Almost everyone involved in education agrees that leadership is important.
That, however, is where agreement ends and debate begins. Beyond that point, we cross a turbulent landscape where competing definitions of leadership abound, where the very nature of leadership is the stuff of argument, where conflicting philosophies of education each generate their own understanding of what makes for an effective leader and how a good leader should behave, and where notions of how we must go about educating and training the next generation of education leaders scatter in every direction at once.
But such observations are not a counsel of despair. Far from it! Just as education itself can never be a science in any accepted sense – it is a sphere in which battles will always be fought between philosophies, beliefs, ideologies, cultures, prejudices and histories – so these same battles are reflected in the ever-restless and exciting debates and discussions around leadership in education.
Whatever our own standpoint might be, we should accept that one voice is often missing from this unruly discourse: that of young people, the very group most often affected by the decisions of education leaders. Just as they are absent from educational debates generally, so youthful voices are too often muted when the topic is the leadership of the social good that is utterly central to their futures: their education.
Education Fast Forward (EFF), an organization, sponsored jointly by Promethean and Cisco, that brings together leading global experts and change agents from the world of education to discuss ‘the topics that matter most’, wants to begin to change that by bringing together some articulate and intelligent voices from the world’s youth to discuss issues that are relevant to young people themselves and to their education.
In July 2012, in the most recent of the five debates organized by EFF to date, a group of eloquent and youthful voices debated the topic ‘From Learner Voice to Global Peace’. The young people were located all across the globe and came together primarily through the wonder of Telepresence (TP), a high-definition video conferencing technology. The discussion that day was not only intelligent and thoughtful: it was truly inspiring for everyone involved.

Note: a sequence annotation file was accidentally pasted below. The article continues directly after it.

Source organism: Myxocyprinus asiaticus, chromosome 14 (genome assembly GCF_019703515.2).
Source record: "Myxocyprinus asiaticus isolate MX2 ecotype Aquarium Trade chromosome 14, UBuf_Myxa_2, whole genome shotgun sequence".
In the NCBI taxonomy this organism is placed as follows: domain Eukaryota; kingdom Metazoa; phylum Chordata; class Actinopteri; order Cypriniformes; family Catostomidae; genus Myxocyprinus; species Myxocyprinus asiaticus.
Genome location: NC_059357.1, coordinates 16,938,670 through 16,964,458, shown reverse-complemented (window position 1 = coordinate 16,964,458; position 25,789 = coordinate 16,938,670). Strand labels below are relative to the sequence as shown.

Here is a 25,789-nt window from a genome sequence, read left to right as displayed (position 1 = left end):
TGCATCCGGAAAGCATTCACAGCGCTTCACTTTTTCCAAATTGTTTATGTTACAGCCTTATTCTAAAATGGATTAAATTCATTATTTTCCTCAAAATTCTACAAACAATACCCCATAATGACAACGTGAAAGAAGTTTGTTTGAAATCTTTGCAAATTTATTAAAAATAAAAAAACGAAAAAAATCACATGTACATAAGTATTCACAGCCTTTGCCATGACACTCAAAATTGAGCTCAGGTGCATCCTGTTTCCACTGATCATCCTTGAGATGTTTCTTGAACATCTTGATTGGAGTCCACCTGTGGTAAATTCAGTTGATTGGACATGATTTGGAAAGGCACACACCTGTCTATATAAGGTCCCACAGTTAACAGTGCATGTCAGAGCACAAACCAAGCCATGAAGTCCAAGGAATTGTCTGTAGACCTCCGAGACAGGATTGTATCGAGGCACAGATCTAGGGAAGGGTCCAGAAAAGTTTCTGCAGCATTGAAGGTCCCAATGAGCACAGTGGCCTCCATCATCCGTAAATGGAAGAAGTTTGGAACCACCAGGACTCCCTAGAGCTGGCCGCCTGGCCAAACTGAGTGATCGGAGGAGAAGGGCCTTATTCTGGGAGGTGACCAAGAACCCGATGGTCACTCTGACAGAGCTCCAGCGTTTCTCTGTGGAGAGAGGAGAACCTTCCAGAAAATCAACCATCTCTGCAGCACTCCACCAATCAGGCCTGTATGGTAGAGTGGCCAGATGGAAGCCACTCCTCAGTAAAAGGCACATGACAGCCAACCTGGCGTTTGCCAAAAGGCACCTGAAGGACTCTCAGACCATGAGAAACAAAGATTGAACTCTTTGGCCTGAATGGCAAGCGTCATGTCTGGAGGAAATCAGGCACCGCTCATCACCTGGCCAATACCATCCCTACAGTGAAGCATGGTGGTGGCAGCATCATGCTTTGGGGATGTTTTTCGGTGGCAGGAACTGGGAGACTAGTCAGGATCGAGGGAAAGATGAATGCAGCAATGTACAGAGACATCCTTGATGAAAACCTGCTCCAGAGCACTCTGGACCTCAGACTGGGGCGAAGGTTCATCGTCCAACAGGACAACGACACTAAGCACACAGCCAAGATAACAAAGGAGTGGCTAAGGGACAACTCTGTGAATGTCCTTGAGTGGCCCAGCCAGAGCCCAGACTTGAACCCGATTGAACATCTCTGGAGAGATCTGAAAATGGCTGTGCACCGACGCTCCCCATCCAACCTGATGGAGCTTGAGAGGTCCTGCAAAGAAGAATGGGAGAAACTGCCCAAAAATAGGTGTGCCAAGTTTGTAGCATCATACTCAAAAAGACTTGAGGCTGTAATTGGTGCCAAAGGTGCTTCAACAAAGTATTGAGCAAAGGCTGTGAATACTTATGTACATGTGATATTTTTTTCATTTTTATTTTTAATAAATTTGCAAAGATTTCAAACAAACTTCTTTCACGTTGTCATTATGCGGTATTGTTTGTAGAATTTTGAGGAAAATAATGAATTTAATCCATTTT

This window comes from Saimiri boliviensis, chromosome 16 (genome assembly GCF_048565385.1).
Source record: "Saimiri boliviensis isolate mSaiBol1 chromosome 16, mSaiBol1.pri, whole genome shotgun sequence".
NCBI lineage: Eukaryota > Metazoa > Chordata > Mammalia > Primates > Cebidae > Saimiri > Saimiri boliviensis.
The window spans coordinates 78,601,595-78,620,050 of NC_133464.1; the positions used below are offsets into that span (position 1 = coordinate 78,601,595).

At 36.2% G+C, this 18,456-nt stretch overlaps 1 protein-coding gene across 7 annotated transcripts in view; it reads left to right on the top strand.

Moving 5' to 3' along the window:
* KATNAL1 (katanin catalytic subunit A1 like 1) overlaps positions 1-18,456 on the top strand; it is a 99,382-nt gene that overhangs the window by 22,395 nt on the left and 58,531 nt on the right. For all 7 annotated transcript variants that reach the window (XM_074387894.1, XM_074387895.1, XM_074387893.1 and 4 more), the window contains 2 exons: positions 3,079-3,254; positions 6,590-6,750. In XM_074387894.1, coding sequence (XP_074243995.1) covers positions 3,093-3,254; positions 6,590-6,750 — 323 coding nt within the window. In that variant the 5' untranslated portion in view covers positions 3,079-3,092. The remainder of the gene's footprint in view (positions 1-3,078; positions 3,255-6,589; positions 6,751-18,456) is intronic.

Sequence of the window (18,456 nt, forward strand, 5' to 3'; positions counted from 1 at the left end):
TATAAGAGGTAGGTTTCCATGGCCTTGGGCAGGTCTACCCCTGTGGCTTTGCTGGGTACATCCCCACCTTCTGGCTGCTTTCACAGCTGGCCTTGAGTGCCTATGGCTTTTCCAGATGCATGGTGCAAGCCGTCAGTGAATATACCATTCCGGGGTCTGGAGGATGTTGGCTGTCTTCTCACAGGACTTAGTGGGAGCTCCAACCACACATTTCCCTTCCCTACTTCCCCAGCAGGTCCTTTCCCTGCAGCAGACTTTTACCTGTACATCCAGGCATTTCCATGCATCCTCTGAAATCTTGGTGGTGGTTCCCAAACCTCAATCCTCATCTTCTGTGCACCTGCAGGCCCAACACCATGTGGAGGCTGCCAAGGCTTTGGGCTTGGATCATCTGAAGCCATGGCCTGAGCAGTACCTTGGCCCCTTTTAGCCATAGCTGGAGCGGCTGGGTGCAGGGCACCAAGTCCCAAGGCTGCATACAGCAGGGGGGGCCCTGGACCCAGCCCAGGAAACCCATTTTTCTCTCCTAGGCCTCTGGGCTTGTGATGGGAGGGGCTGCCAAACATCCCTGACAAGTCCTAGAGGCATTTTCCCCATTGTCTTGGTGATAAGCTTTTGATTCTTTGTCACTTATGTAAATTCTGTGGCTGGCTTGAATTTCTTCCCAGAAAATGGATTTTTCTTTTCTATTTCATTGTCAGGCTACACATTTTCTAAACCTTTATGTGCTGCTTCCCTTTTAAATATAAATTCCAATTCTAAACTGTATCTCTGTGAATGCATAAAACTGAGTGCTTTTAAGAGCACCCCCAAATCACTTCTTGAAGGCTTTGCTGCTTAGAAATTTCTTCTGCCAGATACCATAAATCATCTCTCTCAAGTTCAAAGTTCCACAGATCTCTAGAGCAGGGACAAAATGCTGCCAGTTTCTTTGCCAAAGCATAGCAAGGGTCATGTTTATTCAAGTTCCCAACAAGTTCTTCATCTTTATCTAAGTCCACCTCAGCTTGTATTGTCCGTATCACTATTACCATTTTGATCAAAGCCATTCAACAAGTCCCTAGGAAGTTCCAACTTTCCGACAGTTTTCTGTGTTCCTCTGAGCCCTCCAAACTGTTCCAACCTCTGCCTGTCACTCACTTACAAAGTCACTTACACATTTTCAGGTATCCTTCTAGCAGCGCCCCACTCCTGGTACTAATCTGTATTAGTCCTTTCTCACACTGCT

The full debate can be watched and listened to on Promethean Planet.
And now, in January 2013, during the annual Education World Forum, to be held in London, another group of exceptional young people (including some of the voiced from EFF5) will come together through the magic of TP to talk about ‘From Learner Voice to Emerging Leaders’. Those of us involved in EFF have some hopes and expectations of what might come out of the event, but we are also highly aware that there must be a genuine space in amongst our presumptions for the hopes and expectations of the young people themselves to come to the fore during and beyond the discussion.
The primary aim is twofold:
- bring the voice of youth to the policy-makers’ table, to let the young people hear some views on the big issues, and to let them debate them openly and fully
- to bring the policy-makers (kicking and screaming if necessary) to the learners' table so that they have to face up to the issues that are critical to the learners before they make their policy decisions
Issues such as the structure of the curriculum, how education is delivered (including differences in this across the world), the relevance of education to their lives, how we might encourage real change in the relationships between people in education systems, seeking to realise the extraordinary value that can be sought by tackling education’s challenges with people rather than doing it to them. We need all policy makers to take on board the knowledge that they are making decisions now that will affect the generation ahead, and perhaps more than one generation ahead.
And all of this will be happening across a truly international matrix of connections, crossing countries, cultures, and communities. I will be blogging again in the New Year with details of the date and time, and with information about the key speakers, young and not-so-young, who will be leading the discussion.
Watch out for that!